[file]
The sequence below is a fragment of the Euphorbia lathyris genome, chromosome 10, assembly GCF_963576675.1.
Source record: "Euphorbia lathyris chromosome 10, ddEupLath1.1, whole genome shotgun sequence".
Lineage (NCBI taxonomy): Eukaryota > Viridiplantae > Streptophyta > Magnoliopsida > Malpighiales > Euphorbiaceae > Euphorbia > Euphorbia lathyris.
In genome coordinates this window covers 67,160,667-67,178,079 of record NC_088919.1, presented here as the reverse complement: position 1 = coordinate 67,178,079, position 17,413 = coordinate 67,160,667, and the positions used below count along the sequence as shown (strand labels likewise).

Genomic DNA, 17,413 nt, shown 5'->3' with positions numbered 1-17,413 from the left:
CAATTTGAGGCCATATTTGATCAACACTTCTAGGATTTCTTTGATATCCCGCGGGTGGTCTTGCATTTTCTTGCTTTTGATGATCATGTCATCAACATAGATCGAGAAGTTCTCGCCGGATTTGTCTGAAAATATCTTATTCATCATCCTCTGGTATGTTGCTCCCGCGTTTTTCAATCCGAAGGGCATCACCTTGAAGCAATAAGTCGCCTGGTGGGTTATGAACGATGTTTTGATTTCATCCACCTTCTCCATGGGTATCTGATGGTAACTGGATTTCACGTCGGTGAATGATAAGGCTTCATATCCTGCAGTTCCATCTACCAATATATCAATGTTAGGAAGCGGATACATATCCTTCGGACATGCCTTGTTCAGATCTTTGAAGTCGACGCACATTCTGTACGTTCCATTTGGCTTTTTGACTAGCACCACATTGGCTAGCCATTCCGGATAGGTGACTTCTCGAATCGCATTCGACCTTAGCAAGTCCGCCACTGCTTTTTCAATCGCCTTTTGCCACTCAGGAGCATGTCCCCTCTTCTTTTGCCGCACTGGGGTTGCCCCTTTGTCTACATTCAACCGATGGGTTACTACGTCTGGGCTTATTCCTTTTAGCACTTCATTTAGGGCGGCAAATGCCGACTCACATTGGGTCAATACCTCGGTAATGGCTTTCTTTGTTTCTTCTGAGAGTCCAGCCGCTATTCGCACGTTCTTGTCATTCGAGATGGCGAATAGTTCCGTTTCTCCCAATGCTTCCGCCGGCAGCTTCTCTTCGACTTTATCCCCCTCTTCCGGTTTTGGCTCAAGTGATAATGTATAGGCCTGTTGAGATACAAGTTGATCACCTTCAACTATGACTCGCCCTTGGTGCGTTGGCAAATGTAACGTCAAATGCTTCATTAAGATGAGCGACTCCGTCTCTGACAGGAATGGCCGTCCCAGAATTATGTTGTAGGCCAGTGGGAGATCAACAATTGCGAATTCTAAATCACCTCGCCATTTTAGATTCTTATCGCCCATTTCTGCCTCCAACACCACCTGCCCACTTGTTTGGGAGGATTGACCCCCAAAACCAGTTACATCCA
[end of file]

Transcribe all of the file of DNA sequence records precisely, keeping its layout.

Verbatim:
The sequence below is a fragment of the Euphorbia lathyris genome, chromosome 10, assembly GCF_963576675.1.
Source record: "Euphorbia lathyris chromosome 10, ddEupLath1.1, whole genome shotgun sequence".
Lineage (NCBI taxonomy): Eukaryota > Viridiplantae > Streptophyta > Magnoliopsida > Malpighiales > Euphorbiaceae > Euphorbia > Euphorbia lathyris.
In genome coordinates this window covers 67,160,667-67,178,079 of record NC_088919.1, presented here as the reverse complement: position 1 = coordinate 67,178,079, position 17,413 = coordinate 67,160,667, and the positions used below count along the sequence as shown (strand labels likewise).

Genomic DNA, 17,413 nt, shown 5'->3' with positions numbered 1-17,413 from the left:
CAATTTGAGGCCATATTTGATCAACACTTCTAGGATTTCTTTGATATCCCGCGGGTGGTCTTGCATTTTCTTGCTTTTGATGATCATGTCATCAACATAGATCGAGAAGTTCTCGCCGGATTTGTCTGAAAATATCTTATTCATCATCCTCTGGTATGTTGCTCCCGCGTTTTTCAATCCGAAGGGCATCACCTTGAAGCAATAAGTCGCCTGGTGGGTTATGAACGATGTTTTGATTTCATCCACCTTCTCCATGGGTATCTGATGGTAACTGGATTTCACGTCGGTGAATGATAAGGCTTCATATCCTGCAGTTCCATCTACCAATATATCAATGTTAGGAAGCGGATACATATCCTTCGGACATGCCTTGTTCAGATCTTTGAAGTCGACGCACATTCTGTACGTTCCATTTGGCTTTTTGACTAGCACCACATTGGCTAGCCATTCCGGATAGGTGACTTCTCGAATCGCATTCGACCTTAGCAAGTCCGCCACTGCTTTTTCAATCGCCTTTTGCCACTCAGGAGCATGTCCCCTCTTCTTTTGCCGCACTGGGGTTGCCCCTTTGTCTACATTCAACCGATGGGTTACTACGTCTGGGCTTATTCCTTTTAGCACTTCATTTAGGGCGGCAAATGCCGACTCACATTGGGTCAATACCTCGGTAATGGCTTTCTTTGTTTCTTCTGAGAGTCCAGCCGCTATTCGCACGTTCTTGTCATTCGAGATGGCGAATAGTTCCGTTTCTCCCAATGCTTCCGCCGGCAGCTTCTCTTCGACTTTATCCCCCTCTTCCGGTTTTGGCTCAAGTGATAATGTATAGGCCTGTTGAGATACAAGTTGATCACCTTCAACTATGACTCGCCCTTGGTGCGTTGGCAAATGTAACGTCAAATGCTTCATTAAGATGAGCGACTCCGTCTCTGACAGGAATGGCCGTCCCAGAATTATGTTGTAGGCCAGTGGGAGATCAACAATTGCGAATTCTAAATCACCTCGCCATTTTAGATTCTTATCGCCCATTTCTGCCTCCAACACCACCTGCCCACTTGTTTGGGAGGATTGACCCCCAAAACCAGTTACATCCA